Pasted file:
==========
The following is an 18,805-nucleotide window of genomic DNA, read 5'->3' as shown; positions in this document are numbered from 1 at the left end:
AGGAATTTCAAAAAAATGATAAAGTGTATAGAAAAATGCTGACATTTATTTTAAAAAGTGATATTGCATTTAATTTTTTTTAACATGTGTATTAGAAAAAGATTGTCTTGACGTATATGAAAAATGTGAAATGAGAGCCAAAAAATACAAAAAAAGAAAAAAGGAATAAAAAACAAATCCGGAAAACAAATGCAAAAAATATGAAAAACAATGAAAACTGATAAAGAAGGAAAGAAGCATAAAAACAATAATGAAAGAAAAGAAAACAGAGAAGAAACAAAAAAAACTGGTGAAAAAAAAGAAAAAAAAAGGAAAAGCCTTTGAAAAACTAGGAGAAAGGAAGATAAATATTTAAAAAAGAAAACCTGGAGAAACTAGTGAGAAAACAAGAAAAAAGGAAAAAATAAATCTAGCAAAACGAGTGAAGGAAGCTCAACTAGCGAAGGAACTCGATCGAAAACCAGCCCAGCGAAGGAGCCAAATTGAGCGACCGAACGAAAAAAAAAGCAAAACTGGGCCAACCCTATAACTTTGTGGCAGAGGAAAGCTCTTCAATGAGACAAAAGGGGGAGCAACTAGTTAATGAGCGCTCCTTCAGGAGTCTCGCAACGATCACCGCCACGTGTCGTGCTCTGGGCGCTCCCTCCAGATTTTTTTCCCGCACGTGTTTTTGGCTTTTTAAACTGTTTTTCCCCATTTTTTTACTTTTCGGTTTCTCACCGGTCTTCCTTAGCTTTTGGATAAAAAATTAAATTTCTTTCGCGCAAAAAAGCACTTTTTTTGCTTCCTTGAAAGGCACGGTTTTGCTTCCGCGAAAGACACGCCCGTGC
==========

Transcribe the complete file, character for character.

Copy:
The following is an 18,805-nucleotide window of genomic DNA, read 5'->3' as shown; positions in this document are numbered from 1 at the left end:
AGGAATTTCAAAAAAATGATAAAGTGTATAGAAAAATGCTGACATTTATTTTAAAAAGTGATATTGCATTTAATTTTTTTTAACATGTGTATTAGAAAAAGATTGTCTTGACGTATATGAAAAATGTGAAATGAGAGCCAAAAAATACAAAAAAAGAAAAAAGGAATAAAAAACAAATCCGGAAAACAAATGCAAAAAATATGAAAAACAATGAAAACTGATAAAGAAGGAAAGAAGCATAAAAACAATAATGAAAGAAAAGAAAACAGAGAAGAAACAAAAAAAACTGGTGAAAAAAAAGAAAAAAAAAGGAAAAGCCTTTGAAAAACTAGGAGAAAGGAAGATAAATATTTAAAAAAGAAAACCTGGAGAAACTAGTGAGAAAACAAGAAAAAAGGAAAAAATAAATCTAGCAAAACGAGTGAAGGAAGCTCAACTAGCGAAGGAACTCGATCGAAAACCAGCCCAGCGAAGGAGCCAAATTGAGCGACCGAACGAAAAAAAAAGCAAAACTGGGCCAACCCTATAACTTTGTGGCAGAGGAAAGCTCTTCAATGAGACAAAAGGGGGAGCAACTAGTTAATGAGCGCTCCTTCAGGAGTCTCGCAACGATCACCGCCACGTGTCGTGCTCTGGGCGCTCCCTCCAGATTTTTTTCCCGCACGTGTTTTTGGCTTTTTAAACTGTTTTTCCCCATTTTTTTACTTTTCGGTTTCTCACCGGTCTTCCTTAGCTTTTGGATAAAAAATTAAATTTCTTTCGCGCAAAAAAGCACTTTTTTTGCTTCCTTGAAAGGCACGGTTTTGCTTCCGCGAAAGACACGCCCGTGC